I have noticed that the rusting of iron starts from the squeezed or bent parts of iron piece. I want to know what is the peculiar reason for the observation that rusting starts from bent or irregular surface than smooth part of a given iron piece and it spreads to everywhere.enter image description here

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    $\begingroup$ Which direction is gravity acting in this photo? Maybe water settles in the troughs? Also, is the pure Fe or is it an alloy or plated? The bends will have more cracks and therefore more susceptible to corrosion. $\endgroup$ – Tunk Dec 5 '19 at 6:26
  • $\begingroup$ That is an aluminum roofing sheet and the photo was taken on its bottom part not the sun facing part. $\endgroup$ – user616424 Dec 5 '19 at 9:13
  • $\begingroup$ Sorry for the mistake. It's not aluminum $\endgroup$ – user616424 Dec 5 '19 at 14:21

I think this question is same as wondering as to why a certain cancer patient has a cancer in the kidney but not on the skin? Nobody knows. In the same way, rusting is a random process as well. It can start anywhere. This iron sheet is not ultrapure iron sheet of homogeneous nature. One can see a lot of spots in troughs and crests of this sheet. Secondly you do not know the history of this sheet. Is this galvanized or not galvanized? This rusted spot may have a local impurity which can initiate a local electrochemical cell.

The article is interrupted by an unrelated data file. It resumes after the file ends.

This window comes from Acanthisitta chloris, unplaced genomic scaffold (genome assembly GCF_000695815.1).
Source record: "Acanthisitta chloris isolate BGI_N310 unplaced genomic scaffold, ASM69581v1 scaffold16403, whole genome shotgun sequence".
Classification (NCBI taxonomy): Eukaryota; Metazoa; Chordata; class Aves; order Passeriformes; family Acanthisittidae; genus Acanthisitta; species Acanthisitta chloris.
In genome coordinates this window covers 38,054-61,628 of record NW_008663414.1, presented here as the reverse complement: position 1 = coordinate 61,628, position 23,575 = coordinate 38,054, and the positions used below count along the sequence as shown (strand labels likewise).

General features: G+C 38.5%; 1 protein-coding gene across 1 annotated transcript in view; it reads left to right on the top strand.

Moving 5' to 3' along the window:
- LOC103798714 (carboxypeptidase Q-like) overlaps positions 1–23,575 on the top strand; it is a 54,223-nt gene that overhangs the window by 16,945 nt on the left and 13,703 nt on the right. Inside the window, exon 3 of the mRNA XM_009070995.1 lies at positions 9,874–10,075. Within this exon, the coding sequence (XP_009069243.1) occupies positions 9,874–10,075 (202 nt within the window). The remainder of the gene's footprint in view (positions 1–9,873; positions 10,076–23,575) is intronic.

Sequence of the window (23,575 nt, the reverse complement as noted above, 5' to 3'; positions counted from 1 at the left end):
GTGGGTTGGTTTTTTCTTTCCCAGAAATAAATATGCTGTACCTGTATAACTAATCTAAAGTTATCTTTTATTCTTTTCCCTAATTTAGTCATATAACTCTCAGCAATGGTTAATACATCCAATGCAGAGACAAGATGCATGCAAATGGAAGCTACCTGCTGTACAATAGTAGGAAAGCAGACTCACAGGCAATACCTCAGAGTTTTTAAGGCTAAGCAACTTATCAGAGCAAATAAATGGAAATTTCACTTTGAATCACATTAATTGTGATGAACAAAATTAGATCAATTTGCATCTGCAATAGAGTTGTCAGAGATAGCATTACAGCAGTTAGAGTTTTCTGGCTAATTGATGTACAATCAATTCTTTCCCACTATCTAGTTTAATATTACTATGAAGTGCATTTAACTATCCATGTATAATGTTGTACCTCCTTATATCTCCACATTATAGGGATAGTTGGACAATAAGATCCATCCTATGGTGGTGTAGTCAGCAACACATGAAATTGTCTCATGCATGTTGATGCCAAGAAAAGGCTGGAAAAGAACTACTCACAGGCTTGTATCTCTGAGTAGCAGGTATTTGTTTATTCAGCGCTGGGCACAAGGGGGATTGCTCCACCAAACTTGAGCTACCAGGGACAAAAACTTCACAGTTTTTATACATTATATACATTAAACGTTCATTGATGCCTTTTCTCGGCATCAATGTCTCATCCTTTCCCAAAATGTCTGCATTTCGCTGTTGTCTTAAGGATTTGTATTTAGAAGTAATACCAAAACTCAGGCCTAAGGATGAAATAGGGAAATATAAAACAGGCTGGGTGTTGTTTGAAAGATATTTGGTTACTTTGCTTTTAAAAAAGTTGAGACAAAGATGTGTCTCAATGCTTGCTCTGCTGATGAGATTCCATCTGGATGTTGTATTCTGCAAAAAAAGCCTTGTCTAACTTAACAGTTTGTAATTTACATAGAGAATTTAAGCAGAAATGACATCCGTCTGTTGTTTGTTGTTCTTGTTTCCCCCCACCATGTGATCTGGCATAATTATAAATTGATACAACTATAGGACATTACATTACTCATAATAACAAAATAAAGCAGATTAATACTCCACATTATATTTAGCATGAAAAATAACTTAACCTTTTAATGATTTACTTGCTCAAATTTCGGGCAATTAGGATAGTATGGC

In formal atmospheric corrosion studies, my colleague uses flat sheets of test material and rusting pattern is totally random. They also do a scratch test by drawing a cross X on the flat coated sheet, in case they wish to test a coating. The purpose is to expose the "fresh" metallic surface. The rusting then starts from the X pattern. This image is an example of flat sheet used in ASTM coating. The rusting pattern is nothing but random design on the uncoated sheet (left most).

https://hardide.com/technical/astm-b117-corrosion-resistance/ rust


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